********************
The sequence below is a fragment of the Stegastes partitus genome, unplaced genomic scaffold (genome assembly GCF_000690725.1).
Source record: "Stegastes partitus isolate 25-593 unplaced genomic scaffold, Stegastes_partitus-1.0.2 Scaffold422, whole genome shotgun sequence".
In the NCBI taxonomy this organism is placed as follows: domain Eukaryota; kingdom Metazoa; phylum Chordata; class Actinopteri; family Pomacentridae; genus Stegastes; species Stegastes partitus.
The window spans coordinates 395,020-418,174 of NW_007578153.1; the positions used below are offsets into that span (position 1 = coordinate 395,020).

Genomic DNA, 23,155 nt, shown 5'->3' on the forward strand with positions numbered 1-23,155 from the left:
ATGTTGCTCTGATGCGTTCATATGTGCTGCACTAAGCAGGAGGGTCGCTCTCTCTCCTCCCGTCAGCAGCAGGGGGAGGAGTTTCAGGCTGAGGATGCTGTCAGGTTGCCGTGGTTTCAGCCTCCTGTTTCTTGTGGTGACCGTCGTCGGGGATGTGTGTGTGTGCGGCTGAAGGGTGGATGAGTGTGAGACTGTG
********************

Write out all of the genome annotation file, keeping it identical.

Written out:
The sequence below is a fragment of the Stegastes partitus genome, unplaced genomic scaffold (genome assembly GCF_000690725.1).
Source record: "Stegastes partitus isolate 25-593 unplaced genomic scaffold, Stegastes_partitus-1.0.2 Scaffold422, whole genome shotgun sequence".
In the NCBI taxonomy this organism is placed as follows: domain Eukaryota; kingdom Metazoa; phylum Chordata; class Actinopteri; family Pomacentridae; genus Stegastes; species Stegastes partitus.
The window spans coordinates 395,020-418,174 of NW_007578153.1; the positions used below are offsets into that span (position 1 = coordinate 395,020).

Genomic DNA, 23,155 nt, shown 5'->3' on the forward strand with positions numbered 1-23,155 from the left:
ATGTTGCTCTGATGCGTTCATATGTGCTGCACTAAGCAGGAGGGTCGCTCTCTCTCCTCCCGTCAGCAGCAGGGGGAGGAGTTTCAGGCTGAGGATGCTGTCAGGTTGCCGTGGTTTCAGCCTCCTGTTTCTTGTGGTGACCGTCGTCGGGGATGTGTGTGTGTGCGGCTGAAGGGTGGATGAGTGTGAGACTGTG